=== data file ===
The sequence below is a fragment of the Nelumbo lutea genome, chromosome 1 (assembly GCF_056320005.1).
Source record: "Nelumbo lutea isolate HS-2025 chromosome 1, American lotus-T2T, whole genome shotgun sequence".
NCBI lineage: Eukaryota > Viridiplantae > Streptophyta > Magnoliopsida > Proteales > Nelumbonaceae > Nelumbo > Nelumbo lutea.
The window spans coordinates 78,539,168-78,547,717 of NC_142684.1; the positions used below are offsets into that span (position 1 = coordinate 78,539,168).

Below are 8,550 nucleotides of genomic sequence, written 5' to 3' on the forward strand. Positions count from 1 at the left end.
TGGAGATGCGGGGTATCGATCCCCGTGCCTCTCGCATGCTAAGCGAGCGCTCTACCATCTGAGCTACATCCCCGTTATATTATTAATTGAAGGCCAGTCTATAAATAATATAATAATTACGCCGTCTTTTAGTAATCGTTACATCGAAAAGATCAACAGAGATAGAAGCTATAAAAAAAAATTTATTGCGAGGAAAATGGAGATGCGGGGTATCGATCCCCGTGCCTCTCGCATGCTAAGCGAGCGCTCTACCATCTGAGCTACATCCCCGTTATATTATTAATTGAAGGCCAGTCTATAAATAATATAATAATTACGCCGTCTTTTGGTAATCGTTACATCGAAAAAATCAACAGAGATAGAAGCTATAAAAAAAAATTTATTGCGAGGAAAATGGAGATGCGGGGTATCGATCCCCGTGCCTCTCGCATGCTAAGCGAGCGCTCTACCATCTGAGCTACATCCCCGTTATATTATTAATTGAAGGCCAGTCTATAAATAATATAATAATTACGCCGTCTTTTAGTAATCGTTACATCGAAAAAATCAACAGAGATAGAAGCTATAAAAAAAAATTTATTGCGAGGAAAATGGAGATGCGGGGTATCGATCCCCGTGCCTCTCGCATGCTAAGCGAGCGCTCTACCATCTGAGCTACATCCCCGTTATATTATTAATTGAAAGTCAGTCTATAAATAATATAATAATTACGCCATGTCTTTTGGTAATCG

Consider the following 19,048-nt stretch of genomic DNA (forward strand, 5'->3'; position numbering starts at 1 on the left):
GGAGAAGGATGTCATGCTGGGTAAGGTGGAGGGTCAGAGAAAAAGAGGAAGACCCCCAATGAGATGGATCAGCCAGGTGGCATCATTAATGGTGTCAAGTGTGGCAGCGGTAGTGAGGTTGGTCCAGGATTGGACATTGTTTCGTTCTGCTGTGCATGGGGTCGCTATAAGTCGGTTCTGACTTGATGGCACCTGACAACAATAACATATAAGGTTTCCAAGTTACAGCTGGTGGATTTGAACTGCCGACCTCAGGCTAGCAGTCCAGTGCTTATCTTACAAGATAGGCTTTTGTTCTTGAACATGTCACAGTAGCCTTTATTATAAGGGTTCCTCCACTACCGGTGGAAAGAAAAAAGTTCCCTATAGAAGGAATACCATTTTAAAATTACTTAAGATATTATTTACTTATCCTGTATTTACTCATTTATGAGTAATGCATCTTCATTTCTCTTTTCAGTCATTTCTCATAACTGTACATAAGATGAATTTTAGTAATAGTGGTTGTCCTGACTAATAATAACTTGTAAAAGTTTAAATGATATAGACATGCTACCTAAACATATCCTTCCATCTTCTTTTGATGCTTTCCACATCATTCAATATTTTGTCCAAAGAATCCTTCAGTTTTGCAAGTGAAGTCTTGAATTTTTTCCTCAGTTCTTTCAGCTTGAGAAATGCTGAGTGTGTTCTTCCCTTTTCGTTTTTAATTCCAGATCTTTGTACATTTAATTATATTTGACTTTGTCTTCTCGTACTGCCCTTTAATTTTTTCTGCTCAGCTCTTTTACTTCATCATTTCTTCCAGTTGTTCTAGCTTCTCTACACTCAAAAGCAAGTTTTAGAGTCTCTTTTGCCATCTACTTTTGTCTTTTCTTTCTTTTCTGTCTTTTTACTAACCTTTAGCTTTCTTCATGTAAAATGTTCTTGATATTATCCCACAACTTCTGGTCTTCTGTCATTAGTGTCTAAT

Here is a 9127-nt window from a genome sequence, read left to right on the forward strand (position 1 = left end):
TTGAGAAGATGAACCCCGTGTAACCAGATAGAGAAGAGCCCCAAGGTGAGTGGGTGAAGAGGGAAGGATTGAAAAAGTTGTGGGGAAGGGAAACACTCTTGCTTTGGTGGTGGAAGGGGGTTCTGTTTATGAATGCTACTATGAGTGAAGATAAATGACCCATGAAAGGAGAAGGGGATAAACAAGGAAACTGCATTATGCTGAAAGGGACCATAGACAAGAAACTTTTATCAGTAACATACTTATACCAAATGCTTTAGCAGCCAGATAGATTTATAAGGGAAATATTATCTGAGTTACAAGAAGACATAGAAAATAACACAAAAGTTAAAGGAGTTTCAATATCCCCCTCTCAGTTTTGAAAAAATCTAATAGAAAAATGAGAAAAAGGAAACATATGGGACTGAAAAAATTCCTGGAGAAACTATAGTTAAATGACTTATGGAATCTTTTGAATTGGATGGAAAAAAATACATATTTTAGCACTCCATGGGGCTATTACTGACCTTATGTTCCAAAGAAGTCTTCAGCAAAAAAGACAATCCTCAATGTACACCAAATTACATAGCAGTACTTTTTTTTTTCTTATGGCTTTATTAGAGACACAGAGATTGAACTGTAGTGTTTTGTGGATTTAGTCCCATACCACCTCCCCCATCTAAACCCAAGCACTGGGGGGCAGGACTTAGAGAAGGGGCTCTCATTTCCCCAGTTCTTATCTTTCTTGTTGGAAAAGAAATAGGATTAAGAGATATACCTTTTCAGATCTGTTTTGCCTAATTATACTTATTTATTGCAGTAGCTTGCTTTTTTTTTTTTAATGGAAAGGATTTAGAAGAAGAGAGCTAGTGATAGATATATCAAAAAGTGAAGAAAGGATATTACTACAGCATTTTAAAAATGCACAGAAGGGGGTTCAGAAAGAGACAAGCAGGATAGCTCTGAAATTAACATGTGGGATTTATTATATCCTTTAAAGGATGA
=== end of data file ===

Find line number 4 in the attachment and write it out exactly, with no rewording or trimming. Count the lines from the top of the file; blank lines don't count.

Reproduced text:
The window spans coordinates 78,539,168-78,547,717 of NC_142684.1; the positions used below are offsets into that span (position 1 = coordinate 78,539,168).